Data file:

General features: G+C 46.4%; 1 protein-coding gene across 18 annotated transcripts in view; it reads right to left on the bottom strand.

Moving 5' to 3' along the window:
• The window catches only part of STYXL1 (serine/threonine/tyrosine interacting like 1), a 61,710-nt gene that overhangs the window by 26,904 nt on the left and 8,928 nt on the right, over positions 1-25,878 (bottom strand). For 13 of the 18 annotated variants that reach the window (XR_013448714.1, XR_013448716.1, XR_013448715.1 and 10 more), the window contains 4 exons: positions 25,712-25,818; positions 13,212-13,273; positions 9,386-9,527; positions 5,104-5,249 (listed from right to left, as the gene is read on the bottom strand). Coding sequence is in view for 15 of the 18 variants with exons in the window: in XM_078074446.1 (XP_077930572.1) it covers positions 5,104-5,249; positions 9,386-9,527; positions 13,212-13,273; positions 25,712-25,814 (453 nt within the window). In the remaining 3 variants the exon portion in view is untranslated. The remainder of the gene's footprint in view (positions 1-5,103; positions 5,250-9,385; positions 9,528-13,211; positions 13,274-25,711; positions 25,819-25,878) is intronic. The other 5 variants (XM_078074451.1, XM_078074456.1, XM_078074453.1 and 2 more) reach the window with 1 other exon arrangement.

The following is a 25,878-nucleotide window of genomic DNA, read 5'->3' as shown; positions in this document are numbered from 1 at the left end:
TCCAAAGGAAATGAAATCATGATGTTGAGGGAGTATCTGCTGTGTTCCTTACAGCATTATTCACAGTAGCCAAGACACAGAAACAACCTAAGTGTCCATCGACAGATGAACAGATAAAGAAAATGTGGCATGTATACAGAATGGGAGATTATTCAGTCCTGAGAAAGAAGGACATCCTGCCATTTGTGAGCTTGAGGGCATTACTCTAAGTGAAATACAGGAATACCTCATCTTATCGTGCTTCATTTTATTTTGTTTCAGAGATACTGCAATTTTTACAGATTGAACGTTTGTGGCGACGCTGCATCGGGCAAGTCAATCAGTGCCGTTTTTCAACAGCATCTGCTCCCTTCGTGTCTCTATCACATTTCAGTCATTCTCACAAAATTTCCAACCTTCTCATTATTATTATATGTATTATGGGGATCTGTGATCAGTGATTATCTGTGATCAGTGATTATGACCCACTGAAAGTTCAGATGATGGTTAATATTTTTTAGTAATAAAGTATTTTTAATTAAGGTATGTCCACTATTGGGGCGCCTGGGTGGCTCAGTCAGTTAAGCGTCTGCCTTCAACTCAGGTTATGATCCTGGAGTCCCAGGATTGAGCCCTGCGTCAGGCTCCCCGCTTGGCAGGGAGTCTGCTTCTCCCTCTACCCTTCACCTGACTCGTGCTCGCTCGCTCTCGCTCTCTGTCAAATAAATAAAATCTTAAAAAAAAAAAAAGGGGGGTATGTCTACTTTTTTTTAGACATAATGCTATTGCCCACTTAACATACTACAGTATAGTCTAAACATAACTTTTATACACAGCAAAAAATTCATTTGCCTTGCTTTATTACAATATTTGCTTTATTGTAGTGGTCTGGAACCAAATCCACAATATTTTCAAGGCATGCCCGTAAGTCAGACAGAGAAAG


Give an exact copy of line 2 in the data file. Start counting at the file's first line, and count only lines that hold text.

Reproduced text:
Moving 5' to 3' along the window: